Getting organised for your reno
25 May 2012 | Helpful tips and hints, Renovating
At Andersens, we see loads of customers and clients who are going through home renovations and we know the process can be mind-bending. One way to ensure you are starting off on the right foot is by having a well-organised plan. Here is one suggested whole house renovation timeline.
1. Design and Planning
Whether it’s a sketch on a cocktail napkin or full-blown architectural plans, some type of planning and design always comes first.
- Ensure that you have funding for your renovation.
- Draw up a simple “yes/no” list of do-it-yourself projects and projects you want professionals to do.
- Look for contractors and subcontractors for those jobs you do not want to do yourself.
- Apply for permits.
2. Roof, Foundation, Siding, Windows
Protect your future renovation work by making certain the house won’t collapse on you (foundation, major structural problems) and that it will remain dry (roof, siding, windows).
- Secure the foundation.
- Make major structural repairs to areas such as weakened walls, joists, and carrying beams.
- Repair or replace roof.
- Replace seriously damaged windows that may threaten future remodelling work. If not seriously damaged, leave it for later in the process.
- If the siding is so damaged that it will allow water infiltration, repair or replace the siding. If not seriously damaged, leave it for later in the process.
Depending on the scale of your renovations and the condition of the house, demolition might be the first step.
- Rent a large container for waste.
- Carefully demolish all or some of the areas of the house that will be renovated. Demolish as much as possible if you will not be living in the house. Or you could have the house removed – some even pay you for the privilege.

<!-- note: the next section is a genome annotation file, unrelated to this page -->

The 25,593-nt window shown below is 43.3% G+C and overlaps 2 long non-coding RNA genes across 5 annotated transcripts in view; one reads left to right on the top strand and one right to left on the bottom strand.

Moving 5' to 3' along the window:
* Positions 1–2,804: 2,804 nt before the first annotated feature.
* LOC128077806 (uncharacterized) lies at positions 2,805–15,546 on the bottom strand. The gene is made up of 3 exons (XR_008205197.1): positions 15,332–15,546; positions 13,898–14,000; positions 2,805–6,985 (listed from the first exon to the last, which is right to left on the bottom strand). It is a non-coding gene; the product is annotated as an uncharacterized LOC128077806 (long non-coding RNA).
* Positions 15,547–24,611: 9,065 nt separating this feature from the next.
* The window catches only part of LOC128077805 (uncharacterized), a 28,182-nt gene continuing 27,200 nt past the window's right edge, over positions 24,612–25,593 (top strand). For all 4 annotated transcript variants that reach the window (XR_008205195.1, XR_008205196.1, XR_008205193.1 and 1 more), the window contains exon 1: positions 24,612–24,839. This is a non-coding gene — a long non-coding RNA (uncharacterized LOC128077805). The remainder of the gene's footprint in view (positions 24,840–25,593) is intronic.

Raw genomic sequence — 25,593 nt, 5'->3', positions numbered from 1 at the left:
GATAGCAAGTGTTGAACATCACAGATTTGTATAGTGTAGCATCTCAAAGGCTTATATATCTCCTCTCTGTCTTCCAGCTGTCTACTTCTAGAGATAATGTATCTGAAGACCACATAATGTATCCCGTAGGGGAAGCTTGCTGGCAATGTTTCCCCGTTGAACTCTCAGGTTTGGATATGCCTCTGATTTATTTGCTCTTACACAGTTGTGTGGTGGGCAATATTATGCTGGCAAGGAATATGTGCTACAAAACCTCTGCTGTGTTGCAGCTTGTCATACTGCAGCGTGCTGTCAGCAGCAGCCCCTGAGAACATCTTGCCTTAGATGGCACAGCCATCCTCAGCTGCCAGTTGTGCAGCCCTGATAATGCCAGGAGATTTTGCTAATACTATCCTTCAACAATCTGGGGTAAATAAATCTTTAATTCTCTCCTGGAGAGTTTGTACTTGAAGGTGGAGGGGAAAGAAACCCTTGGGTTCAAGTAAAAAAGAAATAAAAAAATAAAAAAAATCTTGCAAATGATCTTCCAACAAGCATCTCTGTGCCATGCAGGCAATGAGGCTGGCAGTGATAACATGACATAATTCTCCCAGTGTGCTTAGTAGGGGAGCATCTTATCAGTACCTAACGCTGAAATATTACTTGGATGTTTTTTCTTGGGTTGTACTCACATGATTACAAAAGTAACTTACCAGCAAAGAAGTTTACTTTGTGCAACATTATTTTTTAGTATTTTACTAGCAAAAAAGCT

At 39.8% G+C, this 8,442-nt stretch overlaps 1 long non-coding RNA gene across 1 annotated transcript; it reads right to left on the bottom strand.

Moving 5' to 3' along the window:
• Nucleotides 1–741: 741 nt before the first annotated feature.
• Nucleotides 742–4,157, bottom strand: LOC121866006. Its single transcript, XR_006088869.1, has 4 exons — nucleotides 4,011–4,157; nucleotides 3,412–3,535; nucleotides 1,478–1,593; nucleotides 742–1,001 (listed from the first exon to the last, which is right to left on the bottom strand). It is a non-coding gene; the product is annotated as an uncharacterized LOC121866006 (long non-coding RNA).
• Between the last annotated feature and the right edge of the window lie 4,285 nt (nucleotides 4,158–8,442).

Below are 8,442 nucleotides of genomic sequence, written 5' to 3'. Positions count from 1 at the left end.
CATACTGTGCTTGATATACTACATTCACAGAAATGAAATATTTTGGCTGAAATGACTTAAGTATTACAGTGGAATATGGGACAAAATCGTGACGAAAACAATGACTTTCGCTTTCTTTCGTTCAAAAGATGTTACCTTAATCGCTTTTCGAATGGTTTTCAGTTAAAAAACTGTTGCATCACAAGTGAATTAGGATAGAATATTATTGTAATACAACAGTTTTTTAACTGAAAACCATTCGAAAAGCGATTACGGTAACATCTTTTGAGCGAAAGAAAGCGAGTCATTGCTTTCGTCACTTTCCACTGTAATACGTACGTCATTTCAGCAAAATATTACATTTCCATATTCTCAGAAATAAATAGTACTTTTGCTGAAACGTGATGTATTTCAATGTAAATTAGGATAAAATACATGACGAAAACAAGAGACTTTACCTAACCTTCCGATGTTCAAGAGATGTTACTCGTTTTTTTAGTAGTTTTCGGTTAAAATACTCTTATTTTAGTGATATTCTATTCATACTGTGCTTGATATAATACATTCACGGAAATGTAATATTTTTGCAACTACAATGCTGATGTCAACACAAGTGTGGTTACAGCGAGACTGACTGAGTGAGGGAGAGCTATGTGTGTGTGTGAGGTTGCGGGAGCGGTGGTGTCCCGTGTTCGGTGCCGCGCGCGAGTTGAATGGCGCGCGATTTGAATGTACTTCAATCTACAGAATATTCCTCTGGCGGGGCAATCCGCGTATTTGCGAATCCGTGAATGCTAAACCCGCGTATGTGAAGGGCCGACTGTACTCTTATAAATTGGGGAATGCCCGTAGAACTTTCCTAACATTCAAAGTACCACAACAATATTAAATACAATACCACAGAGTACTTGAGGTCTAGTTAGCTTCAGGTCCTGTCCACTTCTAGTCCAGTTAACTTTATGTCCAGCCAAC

- Exercise caution when demolishing surfaces coated with lead-based paint.
4. Structural Carpentry
At this time, call in the carpenters for major carpentry projects. Things like:
- Moving walls.
- Constructing new walls.
- Significantly enlarging window openings.
- Adding beams to support a greater weight upstairs.
- Punching in new doors (or removing existing doors).
- Adding new construction windows.
5. Air conditioning, Electrical, and Plumbing
With the walls and ceiling open, it’s time for the air conditioning company to install ductwork for central heating and air conditioning. Also with the walls accessible, run new electrical and plumbing systems. Electrical and plumbing inspectors will visit at this time, too.
Last thing to do with the walls open: install fiberglass batt insulation in the walls and attic. Insulation goes fast, so give your drywaller a call and let him know he’s next up.
- A second inspection from the electrical inspector (and perhaps the plumbing inspector) will give you the go-ahead to close up the walls.
- Drywallers hang sheets of drywall, apply drywall compound, and let the compound dry. After drying, they sand it smooth. Sometimes, they will repeat the process until they achieve a seamless surface.
Installing the flooring later in the renovation process saves your flooring surface from significant damage.
Install new-construction or replacement windows.
10. Fine Carpentry
Here’s where you introduce carpentry that doesn’t involve structural issues. Install baseboards, molding, trim around windows and doors, built-in elements (bookcases, breakfast nooks, etc.).
11. Interior Painting, Wallpaper, and Other Surface Finishes
Painting interior walls, hanging wallpaper, painting molding and trim, staining and sealing trim: all of these detail-oriented surface finishes should be the last items you do indoors.
12. Siding, Gutters
With the house mostly finished, it’s safe to put on siding. You don’t want to do this earlier (unless absolutely necessary) because doors and windows may get punched out, ruining the siding.
13. Major Auxiliary Building
Last, do major auxiliary building projects like:
- Swimming pools
Large building projects like additions should come last. My view is that you do this last so you don’t deplete all of your money and energy on projects not related to renovating the house itself. However, an alternate view is that you may want to build an addition very early in the process so that you don’t ruin any work you do in the main part of the house.
14. Interior decorating
Finally, time to put your stamp on the place in terms of carpets and blinds and other soft furnishings. Check out Andersens idesign for some inspiration and ideas!
Thanks to Home Renovations at About for some of this great info.